- Written by
- James Mangold, Scott Frank and Michael Green
- Directed by
- James Mangold
- Hugh Jackman, Patrick Stewart and Dafne Keen
With nine films under his belt as the mutton-chopped, cigar-chomping, adamantium-clawed Canadian mutant Wolverine, Hugh Jackman might seem like an easy candidate for the Guinness Book of Records. But in fact, there are a surprising number of comers in the singular competition for who has played the same film character the most amount of times, with Arthur Lake and Penny Singleton tied for the honour, thanks to their Blondie pics of the 1930s, '40s, and '50s (28 films in total).
Yet perhaps the record books should make a Hugh Jackman exception. The Australian actor may not have inhabited Wolverine's skin for as long as, say, Desmond Llewelyn played Bond gadget guru Q (35 years!) but he has survived the great Hollywood comic-book explosion of the past two decades, in which an inexhaustible hunger for fresh, rebooted content ensures no one actor gets to strap on the tights for all that long. Since Jackman first bared his claws in 2000's X-Men, the dawn of the spandex-cinema era, there have been three Spider-Mans, three Hulks, three Punishers, two Batmans, two Supermans and two too many Daredevils (sorry, but that character's a bore).
There has only ever been one Wolverine, and as the new, ostensibly final outing Logan proves, there should only be one Wolverine.
Whereas most actors half-committing themselves to a superhero film look like they'd rather be anywhere else (namely, the bank), Jackman has always been completely immersed in the spectacle of it all. His Wolverine (a.k.a. Logan, a.k.a. Weapon X, a.k.a. Alberta-born James Howlett) is an irresistibly compelling figure, and Jackman twists the pain at the centre of the hero's struggle into remarkably uncomfortable places for a blockbuster. A not-so-veiled truth about the X-Man is that his superpower is essentially tearing his own body apart so that he might do the same to others. In the eight films in which he's had to carry that agony so far, Jackman has redefined how heroes work and how they break down.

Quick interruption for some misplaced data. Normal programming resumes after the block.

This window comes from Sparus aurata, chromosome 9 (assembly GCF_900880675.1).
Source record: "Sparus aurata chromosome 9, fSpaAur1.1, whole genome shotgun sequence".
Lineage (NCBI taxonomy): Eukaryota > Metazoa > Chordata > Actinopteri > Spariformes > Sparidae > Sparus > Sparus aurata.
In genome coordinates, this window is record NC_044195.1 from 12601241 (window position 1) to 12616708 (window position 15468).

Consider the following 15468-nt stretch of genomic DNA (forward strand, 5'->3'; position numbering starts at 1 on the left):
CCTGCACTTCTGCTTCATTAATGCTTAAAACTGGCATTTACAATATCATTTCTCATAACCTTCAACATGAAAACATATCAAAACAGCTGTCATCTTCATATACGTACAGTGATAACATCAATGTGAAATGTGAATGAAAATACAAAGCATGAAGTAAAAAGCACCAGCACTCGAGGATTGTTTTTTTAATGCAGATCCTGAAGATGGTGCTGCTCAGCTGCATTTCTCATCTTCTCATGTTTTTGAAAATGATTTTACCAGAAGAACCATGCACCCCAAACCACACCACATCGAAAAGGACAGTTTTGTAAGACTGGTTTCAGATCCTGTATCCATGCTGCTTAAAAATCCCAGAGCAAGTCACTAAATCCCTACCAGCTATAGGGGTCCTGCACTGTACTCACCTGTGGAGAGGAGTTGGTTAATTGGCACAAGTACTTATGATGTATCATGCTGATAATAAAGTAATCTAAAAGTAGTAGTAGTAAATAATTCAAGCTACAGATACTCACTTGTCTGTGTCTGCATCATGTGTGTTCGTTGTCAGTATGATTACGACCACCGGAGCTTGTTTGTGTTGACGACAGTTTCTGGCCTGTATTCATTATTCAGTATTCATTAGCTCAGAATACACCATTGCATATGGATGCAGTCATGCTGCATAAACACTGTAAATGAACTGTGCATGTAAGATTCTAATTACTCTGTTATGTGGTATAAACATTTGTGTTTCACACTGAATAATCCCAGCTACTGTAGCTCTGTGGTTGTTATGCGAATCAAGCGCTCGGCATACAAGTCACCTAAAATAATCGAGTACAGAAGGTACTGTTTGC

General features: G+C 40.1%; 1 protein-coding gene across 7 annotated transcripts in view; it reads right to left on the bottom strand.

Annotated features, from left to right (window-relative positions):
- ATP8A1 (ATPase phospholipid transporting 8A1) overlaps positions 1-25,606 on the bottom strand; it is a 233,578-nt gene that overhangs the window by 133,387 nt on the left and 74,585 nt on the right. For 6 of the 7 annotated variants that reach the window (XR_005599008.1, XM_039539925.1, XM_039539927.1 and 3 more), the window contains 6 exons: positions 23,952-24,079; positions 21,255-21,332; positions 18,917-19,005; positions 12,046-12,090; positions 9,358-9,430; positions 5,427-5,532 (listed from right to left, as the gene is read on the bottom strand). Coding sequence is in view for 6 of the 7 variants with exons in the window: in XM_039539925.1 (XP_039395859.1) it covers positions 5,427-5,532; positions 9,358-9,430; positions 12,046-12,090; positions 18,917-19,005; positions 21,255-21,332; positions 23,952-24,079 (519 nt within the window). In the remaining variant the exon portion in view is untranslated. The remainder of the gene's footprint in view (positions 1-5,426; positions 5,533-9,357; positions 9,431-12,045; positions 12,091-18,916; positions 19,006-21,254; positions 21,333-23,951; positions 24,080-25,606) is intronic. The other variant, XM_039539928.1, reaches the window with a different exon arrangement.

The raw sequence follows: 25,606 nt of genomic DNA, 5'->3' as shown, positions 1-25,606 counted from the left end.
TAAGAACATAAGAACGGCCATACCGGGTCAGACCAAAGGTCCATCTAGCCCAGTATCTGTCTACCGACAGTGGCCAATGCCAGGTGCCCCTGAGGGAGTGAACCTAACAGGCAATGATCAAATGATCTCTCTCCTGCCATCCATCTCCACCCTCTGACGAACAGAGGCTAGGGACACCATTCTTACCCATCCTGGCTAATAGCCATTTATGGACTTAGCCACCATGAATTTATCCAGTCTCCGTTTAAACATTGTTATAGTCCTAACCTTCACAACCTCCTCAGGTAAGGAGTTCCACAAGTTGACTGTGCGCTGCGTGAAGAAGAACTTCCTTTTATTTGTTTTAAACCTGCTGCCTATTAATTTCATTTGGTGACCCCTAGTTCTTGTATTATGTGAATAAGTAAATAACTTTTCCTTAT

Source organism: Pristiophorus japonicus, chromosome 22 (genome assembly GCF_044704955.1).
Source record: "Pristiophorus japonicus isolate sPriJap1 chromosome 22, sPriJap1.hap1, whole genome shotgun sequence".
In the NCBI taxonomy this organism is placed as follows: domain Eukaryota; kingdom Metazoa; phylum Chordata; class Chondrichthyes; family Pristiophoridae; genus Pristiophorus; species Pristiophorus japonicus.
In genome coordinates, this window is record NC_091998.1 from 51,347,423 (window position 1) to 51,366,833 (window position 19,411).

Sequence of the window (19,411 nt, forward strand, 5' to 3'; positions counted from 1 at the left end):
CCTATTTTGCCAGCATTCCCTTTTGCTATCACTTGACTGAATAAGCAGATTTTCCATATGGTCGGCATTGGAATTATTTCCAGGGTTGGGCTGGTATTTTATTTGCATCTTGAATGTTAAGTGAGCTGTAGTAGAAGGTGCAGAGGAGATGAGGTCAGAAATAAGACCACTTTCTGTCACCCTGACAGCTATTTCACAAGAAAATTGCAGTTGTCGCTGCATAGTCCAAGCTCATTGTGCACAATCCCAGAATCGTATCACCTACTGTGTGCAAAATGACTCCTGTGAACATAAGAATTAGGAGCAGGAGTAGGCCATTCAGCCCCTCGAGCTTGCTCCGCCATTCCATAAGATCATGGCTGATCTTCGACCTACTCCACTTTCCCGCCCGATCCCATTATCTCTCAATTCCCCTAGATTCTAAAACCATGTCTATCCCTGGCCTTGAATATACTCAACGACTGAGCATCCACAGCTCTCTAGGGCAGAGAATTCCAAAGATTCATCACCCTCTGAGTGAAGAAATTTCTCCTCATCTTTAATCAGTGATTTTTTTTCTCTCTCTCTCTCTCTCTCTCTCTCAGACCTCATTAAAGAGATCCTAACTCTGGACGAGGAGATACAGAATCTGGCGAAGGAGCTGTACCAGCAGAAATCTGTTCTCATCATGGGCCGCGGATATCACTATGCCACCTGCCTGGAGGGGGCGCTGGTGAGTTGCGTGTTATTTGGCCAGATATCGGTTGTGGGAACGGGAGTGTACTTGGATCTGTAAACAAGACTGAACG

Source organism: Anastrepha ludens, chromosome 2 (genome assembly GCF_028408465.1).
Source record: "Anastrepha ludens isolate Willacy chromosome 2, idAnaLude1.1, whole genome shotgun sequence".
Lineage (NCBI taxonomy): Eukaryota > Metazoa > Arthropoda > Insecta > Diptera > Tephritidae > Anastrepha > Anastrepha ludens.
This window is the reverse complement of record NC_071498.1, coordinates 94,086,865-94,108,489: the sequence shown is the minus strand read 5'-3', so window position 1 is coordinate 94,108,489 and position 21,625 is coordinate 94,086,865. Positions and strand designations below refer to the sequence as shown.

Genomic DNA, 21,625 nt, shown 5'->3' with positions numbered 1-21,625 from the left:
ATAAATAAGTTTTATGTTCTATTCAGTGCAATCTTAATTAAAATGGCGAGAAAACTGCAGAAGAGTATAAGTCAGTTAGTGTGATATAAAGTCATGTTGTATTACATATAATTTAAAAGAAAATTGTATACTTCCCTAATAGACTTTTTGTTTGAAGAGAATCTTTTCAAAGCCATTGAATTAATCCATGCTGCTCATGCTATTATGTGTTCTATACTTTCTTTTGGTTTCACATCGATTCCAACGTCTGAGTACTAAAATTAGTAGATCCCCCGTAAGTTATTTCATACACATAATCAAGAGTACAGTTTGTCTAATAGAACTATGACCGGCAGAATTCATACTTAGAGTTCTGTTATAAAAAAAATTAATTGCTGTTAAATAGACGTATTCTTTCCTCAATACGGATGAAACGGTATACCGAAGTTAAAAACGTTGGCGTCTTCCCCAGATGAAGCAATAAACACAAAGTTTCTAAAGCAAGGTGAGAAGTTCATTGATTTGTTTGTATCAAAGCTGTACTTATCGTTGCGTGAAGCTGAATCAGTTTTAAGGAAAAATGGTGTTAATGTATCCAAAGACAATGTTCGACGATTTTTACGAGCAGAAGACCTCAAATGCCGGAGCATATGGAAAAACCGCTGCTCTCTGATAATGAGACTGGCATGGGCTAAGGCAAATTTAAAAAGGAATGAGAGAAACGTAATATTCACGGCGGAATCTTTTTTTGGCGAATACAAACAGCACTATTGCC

Which makes Logan all the more satisfying. Designed to act as a tribute to both Wolverine and Jackman, the film drops any of the X-franchise's more whiz-bang window dressing and CGI ridiculousness – this is a stripped-down, deadly serious drama about one man's struggle to make peace with the immeasurable pain he's caused, while at the same time recognizing that he must inflict just that much more damage to make things right. And Jackman nails it.
The film opens in 2029, with Wolverine inhabiting a depressing, if not quite apocalyptic, future (don't even try to reconcile how the timeline works compared with any of the previous X-films; continuity has never been this series' strong point). In Logan's world, corporations set the world agenda even more than before, no mutant has been born in two decades and border issues rile the United States. It's essentially Alfonso Cuaron's Children of Men crossed with a Trumpian fever dream – Children of X-Men, if you will. And this is where our hero finds himself eking out a living as a chauffeur, driving a vaguely next-generation limousine while drinking himself to death, his body finally failing him after more than a hundred years.
But then along comes a surprise in the form of a little Mexican girl named Laura (newcomer Dafne Keen), who a near-senile Professor Xavier (Patrick Stewart) insists is the dawn of a new mutant age (yeah, this film leans heavily on Cuaron). So Wolverine gets to go on one last hero's journey and Jackman gets to remind audiences just how skilled he is at balancing agony with charm, anger with ease. His Wolverine is at once familiar here and fresh, the distance between his 2000 debut and today adding an impressive, complex weight to a character who has grown alongside an entire generation of moviegoers.
By the time the narrative reaches its climax – bad guys in pursuit, salvation just in sight, blood on the floor – it's almost painful to say goodbye, which is precisely the point. As the film's first trailer promised with its score of Johnny Cash's cover of Hurt, Logan is all about suffering, despair, the damage done – and not in some abstract way, but in the visceral sense. Which is where the movie hits its sole, though major, false note.
In a break with genre tradition, Logan was produced with a hard-R rating in mind (perhaps studio Twentieth Century Fox thought there was more filthy Deadpool lucre to be mined). Blood is spilled in buckets, and there are more severed arms, legs, torsos and heads than any reasonable gore-hound could keep count of. The idea behind the violence is intriguing – let's really show what happens to those who dare cross an X-Man – but director James Mangold exploits it too frequently, and with too much glee.
The effect is similar to a four-year-old boy discovering he can swear – cute at first, but distracting and even aggravating as time wears on. The very first line uttered in Logan is an F-bomb, and the vulgarity and excessive brutality only snowballs from there. There's even a bit of female nudity slipped into the proceedings, for no real reason other than, "Why not?" It all calls to mind a crude XXX-Men joke, but to deliver it might make the producers all the more needlessly tumescent.
Still, Mangold mostly lets Logan stand as a showcase for Jackman, that rare performer who can take an already-iconic figure and own him completely, to the point where it's hard to divorce the two. It will not be a shock when Fox inevitably recasts Wolverine, but it will be a crushing disappointment. Logan ends on a note of finality, but Jackman's performance is eternal.